Protesters walk down Lincoln streets
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Former Huskers Organize, Lead NOT ONE MORE LIFE. March

June 13, 2020

Thousands of people gathered in front of the state capitol building in Lincoln Saturday morning for the NOT ONE MORE LIFE. March. The Lincoln Police Department helped to block off intersecting streets as marchers made their way from K Street down Centennial Mall to the Nebraska State Historical Society building nearly a mile away, and then back to the steps of the capitol. 

Kieron Williams, the event’s organizer and former Nebraska football safety, led chants of “No Justice, No Peace” that later became “Just, And Peace.” The group also chanted the names of Black Americans who have been killed by members of police departments across the country, including George Floyd and Breonna Taylor. The chants were also in honor of Omaha resident James Scurlock, who was shot and killed in the Old Market by a bar owner.

Former teammates of Williams’, like Tommy Armstrong Jr., Jerald and Trey Foster, and Tanner Farmer, took part in the march, as did one current member of the University of Nebraska’s leadership. 

The mission of the rally, according to its Facebook page: to enhance community-police relations by increasing transparency and accountability within the police system and the community in terms of their efforts to work together to create new programs/policies that combat social injustice.

People began gathering at 9 a.m. Saturday morning. Around 10 a.m., a moment of silence was held before Ron Brown, a former Nebraska football assistant coach and current director of player development, gave a sermon to the group. 

Shortly after, former Husker quarterback Eric Crouch addressed the crowd. 

This is his full speech:

“I am here because our Black community is hurting. Black lives matter. Black lives matter to me. I’ve got a lot of friends, and all their lives matter. Right now the movement that’s happening is incredible. And I want to be part of it. 

“My mom always told me that actions speak louder than words. Words are easy to say, it’s easy to say ‘I want to do this,’ or ‘I’m going to do that,’ but to really go out and do the things you say you’re going to do, how many people do that? It’s hard. But the people that do, you respect. 

“My daughter recently said to me, ‘Dad, what are you going to say?’ I never really thought about what I was going to say. ‘You have a platform.’ I never really thought about having a platform. That’s not who I am, I don’t think that way, I don’t think, ‘I’ve got a platform, I’ve got to say these things,’ about anything. But I think the Holy Spirit is here, it’s working. I believe in the Holy Spirit. I believe in the souls of people. I believe we can change things if we put our minds to it.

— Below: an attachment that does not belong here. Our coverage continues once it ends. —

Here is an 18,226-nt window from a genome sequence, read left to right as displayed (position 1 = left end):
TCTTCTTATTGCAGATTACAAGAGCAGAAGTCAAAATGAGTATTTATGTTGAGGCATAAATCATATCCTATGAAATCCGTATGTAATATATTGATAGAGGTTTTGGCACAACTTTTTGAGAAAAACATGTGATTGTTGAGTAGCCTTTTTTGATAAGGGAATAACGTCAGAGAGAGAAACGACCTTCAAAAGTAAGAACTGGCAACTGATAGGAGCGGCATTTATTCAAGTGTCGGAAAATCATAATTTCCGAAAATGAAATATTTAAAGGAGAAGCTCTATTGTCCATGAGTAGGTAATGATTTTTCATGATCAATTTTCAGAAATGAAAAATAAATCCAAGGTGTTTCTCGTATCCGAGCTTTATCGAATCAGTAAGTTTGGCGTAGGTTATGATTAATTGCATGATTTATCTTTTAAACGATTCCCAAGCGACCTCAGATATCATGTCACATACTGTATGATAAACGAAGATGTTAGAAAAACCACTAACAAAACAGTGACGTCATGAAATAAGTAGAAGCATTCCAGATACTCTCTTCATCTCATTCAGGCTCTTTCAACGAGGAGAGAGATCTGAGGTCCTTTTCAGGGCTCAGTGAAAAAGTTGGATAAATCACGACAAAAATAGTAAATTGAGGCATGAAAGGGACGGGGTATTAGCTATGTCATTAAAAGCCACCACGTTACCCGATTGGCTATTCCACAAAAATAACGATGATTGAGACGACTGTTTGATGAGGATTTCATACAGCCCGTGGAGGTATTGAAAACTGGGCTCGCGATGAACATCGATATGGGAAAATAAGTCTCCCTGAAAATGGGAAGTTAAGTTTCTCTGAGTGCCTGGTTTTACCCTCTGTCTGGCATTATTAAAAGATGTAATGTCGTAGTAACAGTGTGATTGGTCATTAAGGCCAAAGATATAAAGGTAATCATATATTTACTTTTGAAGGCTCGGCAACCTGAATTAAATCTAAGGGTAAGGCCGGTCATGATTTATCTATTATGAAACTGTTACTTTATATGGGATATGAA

“I’m here to encourage you all to make a difference. Whether that’s at the dinner table with your own family, your own children. Whether its publicly with people you don’t know. Whether it’s your family, your extended family, when you hear something that just isn’t right, say something. That’s the problem. 

“I’ve been guilty of that. I’d be a liar if I stood up here and said I haven’t been guilty of that. I’m sure there’s a few others here today, too, but we’re here to change. We’re here to make ourselves better, our community better. 

“What a great place to do it right out here in front of the capitol in Lincoln, Nebraska. 

“I love Kieron for putting this on. Love Ron Brown. I’ve got a lot of love for people. Like I said, I believe in the spirit, but you’ve got to go deep today. Go deep until you really understand how you can make a difference. You might be thinking ‘I never really thought how I could make a difference.’ Just sit down and by yourself think how can you make a difference, what can you do? It might not come to you right away but you’ve got to keep coming back to it. 

“I want to see policies change. I want to get with community leaders. I haven’t done that yet, but I will. 

“Don’t be afraid to speak up. It’s not easy for me to get up here today. On the other side it’s really easy for me to get up (here) today and support the community, support why we’re here. (We’re) supporting change, supporting everybody that can help us make a difference in our communities and the world. 

“Imagine the things you can say to your kids, your loved ones, and what they’re going to go say to people. It does start at home. You can make a difference in your children's’ lives—you really can—and then they make a difference in other people’s lives.

“I’m so excited just to be able to talk to you guys today. I just want to close these remarks by saying I believe in you. Believe in me. I know we can make a difference together. I feel something’s coming. If you can’t feel something’s coming, then you’re looking the wrong way. All of us together, God bless, let’s take a walk.”

Williams talked about the need for policy reform. The need to channel energy into lasting action, “otherwise we’re just burning calories.” He also read a poem to the crowd, which you can hear a portion of below. 

For ways you can help, go here.

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